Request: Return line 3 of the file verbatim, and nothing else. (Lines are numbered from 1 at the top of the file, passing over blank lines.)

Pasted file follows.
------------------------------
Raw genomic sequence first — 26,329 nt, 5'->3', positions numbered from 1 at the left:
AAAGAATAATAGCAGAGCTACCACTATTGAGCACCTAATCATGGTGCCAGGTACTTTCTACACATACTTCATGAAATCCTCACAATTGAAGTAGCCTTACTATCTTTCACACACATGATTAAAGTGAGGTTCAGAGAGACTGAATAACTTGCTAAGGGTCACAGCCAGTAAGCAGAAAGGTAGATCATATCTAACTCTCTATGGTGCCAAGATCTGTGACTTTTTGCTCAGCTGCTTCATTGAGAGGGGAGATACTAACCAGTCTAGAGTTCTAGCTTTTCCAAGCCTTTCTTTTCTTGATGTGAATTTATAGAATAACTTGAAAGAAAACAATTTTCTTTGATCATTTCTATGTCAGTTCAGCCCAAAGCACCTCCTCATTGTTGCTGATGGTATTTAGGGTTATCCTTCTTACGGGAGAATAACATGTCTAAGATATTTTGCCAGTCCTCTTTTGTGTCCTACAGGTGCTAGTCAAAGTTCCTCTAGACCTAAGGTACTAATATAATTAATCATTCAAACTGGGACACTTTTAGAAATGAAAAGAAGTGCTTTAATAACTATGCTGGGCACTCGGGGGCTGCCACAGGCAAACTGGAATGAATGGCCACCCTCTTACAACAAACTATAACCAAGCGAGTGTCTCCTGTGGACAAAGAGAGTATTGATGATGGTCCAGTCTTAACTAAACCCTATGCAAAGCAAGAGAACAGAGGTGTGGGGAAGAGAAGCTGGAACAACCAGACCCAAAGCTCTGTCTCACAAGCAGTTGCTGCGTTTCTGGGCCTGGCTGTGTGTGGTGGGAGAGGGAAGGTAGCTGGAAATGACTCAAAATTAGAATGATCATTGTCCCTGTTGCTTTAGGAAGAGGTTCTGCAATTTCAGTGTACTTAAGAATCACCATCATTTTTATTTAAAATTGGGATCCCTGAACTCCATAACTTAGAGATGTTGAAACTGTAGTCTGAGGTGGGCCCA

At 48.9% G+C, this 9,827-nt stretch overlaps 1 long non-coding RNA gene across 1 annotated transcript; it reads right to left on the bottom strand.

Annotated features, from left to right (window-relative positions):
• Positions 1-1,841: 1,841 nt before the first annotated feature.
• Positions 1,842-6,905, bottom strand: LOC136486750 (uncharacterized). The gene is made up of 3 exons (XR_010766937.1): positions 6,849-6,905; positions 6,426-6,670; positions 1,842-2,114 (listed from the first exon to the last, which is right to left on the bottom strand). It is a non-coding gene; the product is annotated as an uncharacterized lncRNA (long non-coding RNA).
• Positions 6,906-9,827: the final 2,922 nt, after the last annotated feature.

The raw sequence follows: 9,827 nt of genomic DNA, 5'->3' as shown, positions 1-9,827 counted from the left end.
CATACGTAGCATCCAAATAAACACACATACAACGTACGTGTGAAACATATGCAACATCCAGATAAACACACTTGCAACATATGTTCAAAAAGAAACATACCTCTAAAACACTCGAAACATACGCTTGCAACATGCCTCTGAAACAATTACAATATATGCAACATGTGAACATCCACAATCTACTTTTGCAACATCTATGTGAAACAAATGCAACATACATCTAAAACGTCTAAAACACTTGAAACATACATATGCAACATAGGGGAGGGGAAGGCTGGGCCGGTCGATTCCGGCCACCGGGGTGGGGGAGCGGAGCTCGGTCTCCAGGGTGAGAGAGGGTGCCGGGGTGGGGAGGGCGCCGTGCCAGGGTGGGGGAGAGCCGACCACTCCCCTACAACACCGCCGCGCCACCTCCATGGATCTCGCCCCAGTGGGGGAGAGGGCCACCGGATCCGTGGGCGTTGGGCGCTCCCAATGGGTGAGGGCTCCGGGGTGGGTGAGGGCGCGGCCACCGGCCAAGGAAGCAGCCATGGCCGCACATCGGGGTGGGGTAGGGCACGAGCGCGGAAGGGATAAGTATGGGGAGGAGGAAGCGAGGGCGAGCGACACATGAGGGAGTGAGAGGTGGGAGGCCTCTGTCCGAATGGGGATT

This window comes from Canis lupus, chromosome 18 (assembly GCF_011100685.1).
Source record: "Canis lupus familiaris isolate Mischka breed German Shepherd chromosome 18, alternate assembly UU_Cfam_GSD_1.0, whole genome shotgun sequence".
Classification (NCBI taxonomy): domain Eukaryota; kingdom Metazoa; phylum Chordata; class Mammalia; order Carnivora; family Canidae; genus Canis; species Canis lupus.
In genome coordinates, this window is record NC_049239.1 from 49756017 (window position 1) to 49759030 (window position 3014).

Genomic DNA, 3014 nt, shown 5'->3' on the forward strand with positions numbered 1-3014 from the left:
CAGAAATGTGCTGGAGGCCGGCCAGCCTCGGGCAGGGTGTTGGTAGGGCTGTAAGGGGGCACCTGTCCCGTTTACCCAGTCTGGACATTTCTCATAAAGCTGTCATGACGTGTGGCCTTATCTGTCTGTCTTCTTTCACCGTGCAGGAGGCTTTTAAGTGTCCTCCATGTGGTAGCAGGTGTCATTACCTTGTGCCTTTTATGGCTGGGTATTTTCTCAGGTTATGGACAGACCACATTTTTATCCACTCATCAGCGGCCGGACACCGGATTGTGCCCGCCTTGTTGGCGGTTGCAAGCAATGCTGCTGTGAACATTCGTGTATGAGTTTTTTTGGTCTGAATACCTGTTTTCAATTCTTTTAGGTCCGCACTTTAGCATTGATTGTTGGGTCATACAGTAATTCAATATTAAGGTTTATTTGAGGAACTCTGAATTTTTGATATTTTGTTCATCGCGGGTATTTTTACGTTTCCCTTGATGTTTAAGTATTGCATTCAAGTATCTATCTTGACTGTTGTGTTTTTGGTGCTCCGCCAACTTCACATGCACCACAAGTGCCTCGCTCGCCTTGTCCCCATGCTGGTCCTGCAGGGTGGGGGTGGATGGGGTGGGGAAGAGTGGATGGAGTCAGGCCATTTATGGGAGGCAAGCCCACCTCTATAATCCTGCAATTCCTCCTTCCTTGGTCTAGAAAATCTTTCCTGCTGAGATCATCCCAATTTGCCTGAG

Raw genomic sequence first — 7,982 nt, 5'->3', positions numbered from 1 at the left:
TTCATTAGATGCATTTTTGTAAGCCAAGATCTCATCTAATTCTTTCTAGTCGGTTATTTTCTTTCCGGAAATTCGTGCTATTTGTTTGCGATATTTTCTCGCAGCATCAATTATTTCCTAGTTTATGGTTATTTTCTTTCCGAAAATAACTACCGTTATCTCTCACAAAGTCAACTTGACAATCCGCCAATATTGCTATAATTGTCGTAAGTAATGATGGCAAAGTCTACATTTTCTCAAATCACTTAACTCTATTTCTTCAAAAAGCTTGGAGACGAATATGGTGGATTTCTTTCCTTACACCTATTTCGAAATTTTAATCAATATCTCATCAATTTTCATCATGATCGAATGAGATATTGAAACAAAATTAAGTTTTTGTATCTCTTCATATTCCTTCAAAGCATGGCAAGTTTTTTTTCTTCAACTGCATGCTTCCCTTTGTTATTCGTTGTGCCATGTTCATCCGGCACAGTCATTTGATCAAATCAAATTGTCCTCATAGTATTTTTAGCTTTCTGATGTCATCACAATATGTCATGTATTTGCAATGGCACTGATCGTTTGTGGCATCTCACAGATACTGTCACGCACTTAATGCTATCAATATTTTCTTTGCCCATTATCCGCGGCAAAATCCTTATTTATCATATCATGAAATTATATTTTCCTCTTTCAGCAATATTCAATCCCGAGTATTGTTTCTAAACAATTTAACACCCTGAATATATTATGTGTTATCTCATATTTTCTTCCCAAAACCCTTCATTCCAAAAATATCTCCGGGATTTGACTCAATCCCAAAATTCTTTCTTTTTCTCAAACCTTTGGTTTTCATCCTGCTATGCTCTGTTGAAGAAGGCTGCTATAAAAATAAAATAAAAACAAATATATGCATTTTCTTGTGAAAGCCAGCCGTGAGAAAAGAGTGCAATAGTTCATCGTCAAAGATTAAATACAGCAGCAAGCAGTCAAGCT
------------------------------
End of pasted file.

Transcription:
At 48.9% G+C, this 9,827-nt stretch overlaps 1 long non-coding RNA gene across 1 annotated transcript; it reads right to left on the bottom strand.